Clarifying the regional transmission mechanism of COVID-19 has practical significance for effective protection. Taking 103 county-level regions of Hubei Province as an example, and taking the fastest-spreading stage of COVID-19, which lasted from 29 January 2020, to 29 February 2020, as the research period, we systematically analyzed the population migration, spatio-temporal variation pattern of COVID-19, with emphasis on the spatio-temporal differences and scale effects of related factors by using the daily sliding, time-ordered data analysis method, combined with extended geographically weighted regression (GWR). The results state that: Population migration plays a two-way role in COVID-19 variation. The emigrants’ and immigrants’ population of Wuhan city accounted for 3.70% and 73.05% of the total migrants’ population respectively; the restriction measures were not only effective in controlling the emigrants, but also effective in preventing immigrants. COVID-19 has significant spatial autocorrelation, and spatio-temporal differentiation has an effect on COVID-19. Different factors have different degrees of effect on COVID-19, and similar factors show different scale effects. Generally, the pattern of spatial differentiation is a transitional pattern of parallel bands from east to west, and also an epitaxial radiation pattern centered in the Wuhan 1 + 8 urban circle. This paper is helpful to understand the spatio-temporal evolution of COVID-19 in Hubei Province, so as to provide a reference for similar epidemic prevention.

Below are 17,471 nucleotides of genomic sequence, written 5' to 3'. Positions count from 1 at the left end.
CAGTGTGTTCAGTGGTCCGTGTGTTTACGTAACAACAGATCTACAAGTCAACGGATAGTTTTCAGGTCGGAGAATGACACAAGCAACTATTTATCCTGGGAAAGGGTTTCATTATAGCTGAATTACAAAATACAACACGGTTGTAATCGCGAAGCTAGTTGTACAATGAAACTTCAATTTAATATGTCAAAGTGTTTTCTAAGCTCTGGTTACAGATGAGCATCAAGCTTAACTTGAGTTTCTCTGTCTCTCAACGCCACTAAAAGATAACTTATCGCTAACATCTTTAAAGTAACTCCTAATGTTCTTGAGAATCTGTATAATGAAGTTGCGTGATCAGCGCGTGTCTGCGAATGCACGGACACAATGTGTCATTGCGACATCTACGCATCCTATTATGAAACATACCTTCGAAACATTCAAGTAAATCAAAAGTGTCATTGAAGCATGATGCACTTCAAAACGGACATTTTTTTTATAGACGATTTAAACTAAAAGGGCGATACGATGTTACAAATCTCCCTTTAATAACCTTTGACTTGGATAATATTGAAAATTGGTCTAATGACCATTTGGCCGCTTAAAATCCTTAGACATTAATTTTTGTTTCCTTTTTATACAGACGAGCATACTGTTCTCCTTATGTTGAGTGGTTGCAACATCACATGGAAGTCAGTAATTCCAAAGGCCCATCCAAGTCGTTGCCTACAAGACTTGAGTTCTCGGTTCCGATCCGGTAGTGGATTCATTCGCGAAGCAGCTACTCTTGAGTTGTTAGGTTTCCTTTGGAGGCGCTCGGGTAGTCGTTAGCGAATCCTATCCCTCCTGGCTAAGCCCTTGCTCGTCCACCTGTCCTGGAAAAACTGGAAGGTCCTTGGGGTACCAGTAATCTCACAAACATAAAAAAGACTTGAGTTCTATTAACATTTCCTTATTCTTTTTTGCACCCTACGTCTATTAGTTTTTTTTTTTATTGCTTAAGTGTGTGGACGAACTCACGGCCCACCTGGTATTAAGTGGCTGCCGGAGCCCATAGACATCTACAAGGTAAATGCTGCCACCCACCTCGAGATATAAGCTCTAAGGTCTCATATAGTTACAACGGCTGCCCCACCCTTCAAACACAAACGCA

The outbreak of the Delta Variant of COVID-19 presents a natural experiment without modern precedent. As authorities scrambled to control the spread of the disease in Australia’s largest cities, construction workers were allowed to keep working on site without the benefit of mandatory vaccination, unlike their peers in healthcare, defense, education or aviation. Using publicly available COVID-19 surveillance data, we analyzed the geographic spread of the Delta Variant and its relationship with construction in both cities. The period of this study covers the identification of the first case of community transmission to the achievement of 90% full vaccination in the eligible population. We show how the risk profile of construction workers varies according to socio-economic status such that Machinery Operators and Drivers were most at risk, followed by Laborers, owing to where they tend to live in each city. Moreover, these highly mobile workers may unknowingly serve as vectors for the spread of infectious disease to the most vulnerable communities in an urban setting. Remarkably, we also found that the risk profile of construction businesses can also be described similarly in terms of annual income. Sole traders and small businesses were mostly located in vulnerable areas, which presents threats to business continuity that public policy must address. We observed that the first eight weeks of an outbreak are critical; after this time, vulnerable workers and most construction businesses will see steep rises in their exposure to the risk of infection until the disease is brought under control. Accordingly, we recommend short, sharp pauses of all construction works on site to control the spread of future pandemic outbreaks once cases of community transmission are detected. Fiscal policy must support workers and small business owners, so they are not forced to choose between their health and earning a living during these periods. The government and trade unions must commit to mandatory vaccination for construction workers to safeguard their communities. Health authorities must continuously engage with particularly vulnerable workers as immunity wanes and vaccine boosters become necessary. Digital disinformation must be tirelessly countered by consistent expert medical advice at all levels of the industry.